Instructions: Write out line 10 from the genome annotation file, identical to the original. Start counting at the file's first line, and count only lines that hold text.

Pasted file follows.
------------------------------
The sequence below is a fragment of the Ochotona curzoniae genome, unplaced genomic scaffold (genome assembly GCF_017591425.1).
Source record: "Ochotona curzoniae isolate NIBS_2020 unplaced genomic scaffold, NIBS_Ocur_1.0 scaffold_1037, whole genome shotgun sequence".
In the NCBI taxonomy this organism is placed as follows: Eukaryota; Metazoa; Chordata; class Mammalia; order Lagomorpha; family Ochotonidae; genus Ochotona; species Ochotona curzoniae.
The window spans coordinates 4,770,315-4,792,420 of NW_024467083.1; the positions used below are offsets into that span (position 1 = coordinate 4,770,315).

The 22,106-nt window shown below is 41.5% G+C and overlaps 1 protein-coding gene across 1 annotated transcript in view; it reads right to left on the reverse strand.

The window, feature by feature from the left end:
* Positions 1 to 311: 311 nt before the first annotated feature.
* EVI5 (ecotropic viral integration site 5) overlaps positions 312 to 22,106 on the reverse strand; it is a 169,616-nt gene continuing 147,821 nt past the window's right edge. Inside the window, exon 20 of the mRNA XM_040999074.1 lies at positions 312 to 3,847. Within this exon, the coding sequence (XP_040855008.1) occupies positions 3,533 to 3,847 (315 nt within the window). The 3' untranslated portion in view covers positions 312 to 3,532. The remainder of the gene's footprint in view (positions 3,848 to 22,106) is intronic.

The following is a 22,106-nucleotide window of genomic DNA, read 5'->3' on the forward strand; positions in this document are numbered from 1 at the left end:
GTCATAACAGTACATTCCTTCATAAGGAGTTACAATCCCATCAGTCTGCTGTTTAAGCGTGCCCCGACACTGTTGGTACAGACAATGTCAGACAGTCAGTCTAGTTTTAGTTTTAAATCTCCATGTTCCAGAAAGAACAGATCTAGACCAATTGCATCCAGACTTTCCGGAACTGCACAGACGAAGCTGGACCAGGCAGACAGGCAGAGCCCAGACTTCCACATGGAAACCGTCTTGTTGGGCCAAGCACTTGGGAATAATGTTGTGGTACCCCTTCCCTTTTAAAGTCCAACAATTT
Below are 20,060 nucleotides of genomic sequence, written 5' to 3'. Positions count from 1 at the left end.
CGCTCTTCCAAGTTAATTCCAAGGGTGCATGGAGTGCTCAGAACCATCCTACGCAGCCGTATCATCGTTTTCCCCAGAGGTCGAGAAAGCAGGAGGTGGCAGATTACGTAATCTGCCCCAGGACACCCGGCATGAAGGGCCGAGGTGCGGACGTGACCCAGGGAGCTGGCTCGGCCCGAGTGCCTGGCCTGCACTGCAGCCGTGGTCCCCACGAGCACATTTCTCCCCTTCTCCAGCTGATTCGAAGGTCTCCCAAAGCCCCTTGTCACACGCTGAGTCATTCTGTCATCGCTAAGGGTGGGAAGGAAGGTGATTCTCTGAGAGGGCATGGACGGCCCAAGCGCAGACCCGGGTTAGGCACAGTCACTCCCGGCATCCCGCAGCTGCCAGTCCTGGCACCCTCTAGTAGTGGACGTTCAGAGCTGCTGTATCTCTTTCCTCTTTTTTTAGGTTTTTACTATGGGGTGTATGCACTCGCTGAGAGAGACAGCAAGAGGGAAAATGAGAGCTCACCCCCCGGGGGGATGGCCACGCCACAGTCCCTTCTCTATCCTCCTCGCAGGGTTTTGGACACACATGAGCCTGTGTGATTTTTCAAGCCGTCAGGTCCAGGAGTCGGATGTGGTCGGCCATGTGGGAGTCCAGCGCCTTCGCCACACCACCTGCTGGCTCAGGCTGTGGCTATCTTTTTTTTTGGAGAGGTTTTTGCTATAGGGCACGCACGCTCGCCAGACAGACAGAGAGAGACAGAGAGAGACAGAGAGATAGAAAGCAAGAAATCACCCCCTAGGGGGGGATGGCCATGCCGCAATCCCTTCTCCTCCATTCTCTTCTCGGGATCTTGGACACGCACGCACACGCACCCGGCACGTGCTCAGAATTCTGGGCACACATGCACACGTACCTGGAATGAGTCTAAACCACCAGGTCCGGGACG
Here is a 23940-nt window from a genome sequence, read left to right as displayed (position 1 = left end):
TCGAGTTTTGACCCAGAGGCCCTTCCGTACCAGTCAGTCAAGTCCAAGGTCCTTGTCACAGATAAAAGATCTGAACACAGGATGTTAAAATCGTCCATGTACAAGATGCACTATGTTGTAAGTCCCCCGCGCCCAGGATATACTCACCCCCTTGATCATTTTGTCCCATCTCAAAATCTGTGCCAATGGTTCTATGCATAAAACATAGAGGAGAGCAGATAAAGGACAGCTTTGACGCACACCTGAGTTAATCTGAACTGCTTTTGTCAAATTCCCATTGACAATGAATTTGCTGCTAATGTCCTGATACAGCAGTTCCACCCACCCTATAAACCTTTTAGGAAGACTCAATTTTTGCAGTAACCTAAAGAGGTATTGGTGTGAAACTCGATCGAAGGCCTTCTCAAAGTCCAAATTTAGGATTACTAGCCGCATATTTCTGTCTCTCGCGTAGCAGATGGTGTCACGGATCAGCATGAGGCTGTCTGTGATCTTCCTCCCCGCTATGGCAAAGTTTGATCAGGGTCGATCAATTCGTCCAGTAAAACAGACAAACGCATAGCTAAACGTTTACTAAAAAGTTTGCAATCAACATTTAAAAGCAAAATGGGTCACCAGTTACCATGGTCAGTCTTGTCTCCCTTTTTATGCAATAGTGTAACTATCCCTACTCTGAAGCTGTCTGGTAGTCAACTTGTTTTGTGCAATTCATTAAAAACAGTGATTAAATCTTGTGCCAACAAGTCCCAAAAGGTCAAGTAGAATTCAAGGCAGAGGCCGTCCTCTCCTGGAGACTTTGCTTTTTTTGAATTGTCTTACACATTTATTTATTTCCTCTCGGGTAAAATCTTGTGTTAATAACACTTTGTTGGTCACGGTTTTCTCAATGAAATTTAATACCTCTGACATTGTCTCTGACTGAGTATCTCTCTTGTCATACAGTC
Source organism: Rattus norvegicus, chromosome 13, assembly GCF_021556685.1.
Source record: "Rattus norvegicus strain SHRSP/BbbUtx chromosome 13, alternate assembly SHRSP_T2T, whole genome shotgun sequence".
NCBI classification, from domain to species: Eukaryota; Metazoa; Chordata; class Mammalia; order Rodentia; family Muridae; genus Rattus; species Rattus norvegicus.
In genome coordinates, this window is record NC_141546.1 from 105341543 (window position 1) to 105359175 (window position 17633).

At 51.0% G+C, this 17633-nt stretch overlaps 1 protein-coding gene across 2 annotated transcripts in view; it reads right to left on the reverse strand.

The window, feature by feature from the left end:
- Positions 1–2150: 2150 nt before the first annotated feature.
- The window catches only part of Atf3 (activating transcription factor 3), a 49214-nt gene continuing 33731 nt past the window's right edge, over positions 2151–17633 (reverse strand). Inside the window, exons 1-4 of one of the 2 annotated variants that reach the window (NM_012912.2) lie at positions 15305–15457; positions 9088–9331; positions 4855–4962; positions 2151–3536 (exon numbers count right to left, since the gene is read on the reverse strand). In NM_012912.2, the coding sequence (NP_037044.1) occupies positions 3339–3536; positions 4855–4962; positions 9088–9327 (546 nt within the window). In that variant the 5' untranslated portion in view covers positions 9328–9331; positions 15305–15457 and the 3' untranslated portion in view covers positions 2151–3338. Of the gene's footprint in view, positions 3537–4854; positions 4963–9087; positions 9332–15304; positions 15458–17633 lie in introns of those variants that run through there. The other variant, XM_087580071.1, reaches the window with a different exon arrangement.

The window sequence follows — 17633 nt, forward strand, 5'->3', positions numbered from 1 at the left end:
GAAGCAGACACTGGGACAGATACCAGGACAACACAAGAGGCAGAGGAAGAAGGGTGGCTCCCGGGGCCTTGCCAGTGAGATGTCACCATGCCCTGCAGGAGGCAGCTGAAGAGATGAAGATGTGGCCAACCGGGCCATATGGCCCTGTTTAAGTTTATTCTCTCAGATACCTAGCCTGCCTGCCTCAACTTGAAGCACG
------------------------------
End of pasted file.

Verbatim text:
GTCATAACAGTACATTCCTTCATAAGGAGTTACAATCCCATCAGTCTGCTGTTTAAGCGTGCCCCGACACTGTTGGTACAGACAATGTCAGACAGTCAGTCTAGTTTTAGTTTTAAATCTCCATGTTCCAGAAAGAACAGATCTAGACCAATTGCATCCAGACTTTCCGGAACTGCACAGACGAAGCTGGACCAGGCAGACAGGCAGAGCCCAGACTTCCACATGGAAACCGTCTTGTTGGGCCAAGCACTTGGGAATAATGTTGTGGTACCCCTTCCCTTTTAAAGTCCAACAATTT